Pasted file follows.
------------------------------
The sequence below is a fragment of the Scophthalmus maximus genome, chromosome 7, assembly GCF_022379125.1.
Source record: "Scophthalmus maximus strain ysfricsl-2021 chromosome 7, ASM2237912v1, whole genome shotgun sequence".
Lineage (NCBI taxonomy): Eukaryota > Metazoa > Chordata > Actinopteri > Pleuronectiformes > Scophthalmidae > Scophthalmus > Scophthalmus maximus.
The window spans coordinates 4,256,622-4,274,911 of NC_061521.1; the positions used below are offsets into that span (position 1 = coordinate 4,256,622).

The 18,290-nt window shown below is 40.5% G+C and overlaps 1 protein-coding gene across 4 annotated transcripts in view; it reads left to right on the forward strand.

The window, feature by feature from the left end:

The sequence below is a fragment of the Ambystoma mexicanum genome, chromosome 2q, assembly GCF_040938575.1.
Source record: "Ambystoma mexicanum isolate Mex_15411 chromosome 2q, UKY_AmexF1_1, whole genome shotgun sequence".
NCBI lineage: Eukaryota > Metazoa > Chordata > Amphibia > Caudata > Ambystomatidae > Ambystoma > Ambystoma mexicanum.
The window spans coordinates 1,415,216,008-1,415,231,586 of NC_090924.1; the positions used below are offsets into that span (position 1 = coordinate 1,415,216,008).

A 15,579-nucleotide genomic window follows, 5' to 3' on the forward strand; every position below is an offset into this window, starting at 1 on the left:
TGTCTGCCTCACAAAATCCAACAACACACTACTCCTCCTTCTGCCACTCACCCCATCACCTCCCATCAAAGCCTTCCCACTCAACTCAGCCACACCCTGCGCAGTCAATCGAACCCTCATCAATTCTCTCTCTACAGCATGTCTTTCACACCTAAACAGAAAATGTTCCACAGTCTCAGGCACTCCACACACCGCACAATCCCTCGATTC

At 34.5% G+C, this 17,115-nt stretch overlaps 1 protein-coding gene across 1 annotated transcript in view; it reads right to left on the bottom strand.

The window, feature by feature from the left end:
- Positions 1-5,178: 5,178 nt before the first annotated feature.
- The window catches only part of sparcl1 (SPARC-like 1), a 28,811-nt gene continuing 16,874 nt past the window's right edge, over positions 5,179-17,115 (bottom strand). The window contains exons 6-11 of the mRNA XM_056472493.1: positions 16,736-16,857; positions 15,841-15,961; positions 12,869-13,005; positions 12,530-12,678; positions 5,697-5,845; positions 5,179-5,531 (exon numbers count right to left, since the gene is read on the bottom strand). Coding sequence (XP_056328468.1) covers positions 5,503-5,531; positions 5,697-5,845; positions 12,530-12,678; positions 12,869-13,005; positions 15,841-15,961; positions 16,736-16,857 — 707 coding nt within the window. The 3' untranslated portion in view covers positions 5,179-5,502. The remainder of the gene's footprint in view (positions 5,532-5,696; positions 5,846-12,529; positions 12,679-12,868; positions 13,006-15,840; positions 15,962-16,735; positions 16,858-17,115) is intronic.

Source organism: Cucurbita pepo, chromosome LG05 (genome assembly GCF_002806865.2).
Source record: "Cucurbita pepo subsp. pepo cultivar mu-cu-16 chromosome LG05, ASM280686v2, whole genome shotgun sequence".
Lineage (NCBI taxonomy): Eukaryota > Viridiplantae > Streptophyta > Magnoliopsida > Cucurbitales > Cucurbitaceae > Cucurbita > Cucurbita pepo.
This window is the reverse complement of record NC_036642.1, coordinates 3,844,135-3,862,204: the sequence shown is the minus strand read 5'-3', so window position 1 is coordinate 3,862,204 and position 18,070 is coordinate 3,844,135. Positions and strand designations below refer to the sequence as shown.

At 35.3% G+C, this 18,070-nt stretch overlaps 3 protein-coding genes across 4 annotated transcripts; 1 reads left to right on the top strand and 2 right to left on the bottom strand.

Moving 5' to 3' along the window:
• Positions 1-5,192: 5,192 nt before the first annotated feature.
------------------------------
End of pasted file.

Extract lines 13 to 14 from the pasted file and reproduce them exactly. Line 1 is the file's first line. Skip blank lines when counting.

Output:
At 34.5% G+C, this 17,115-nt stretch overlaps 1 protein-coding gene across 1 annotated transcript in view; it reads right to left on the bottom strand.

The window, feature by feature from the left end: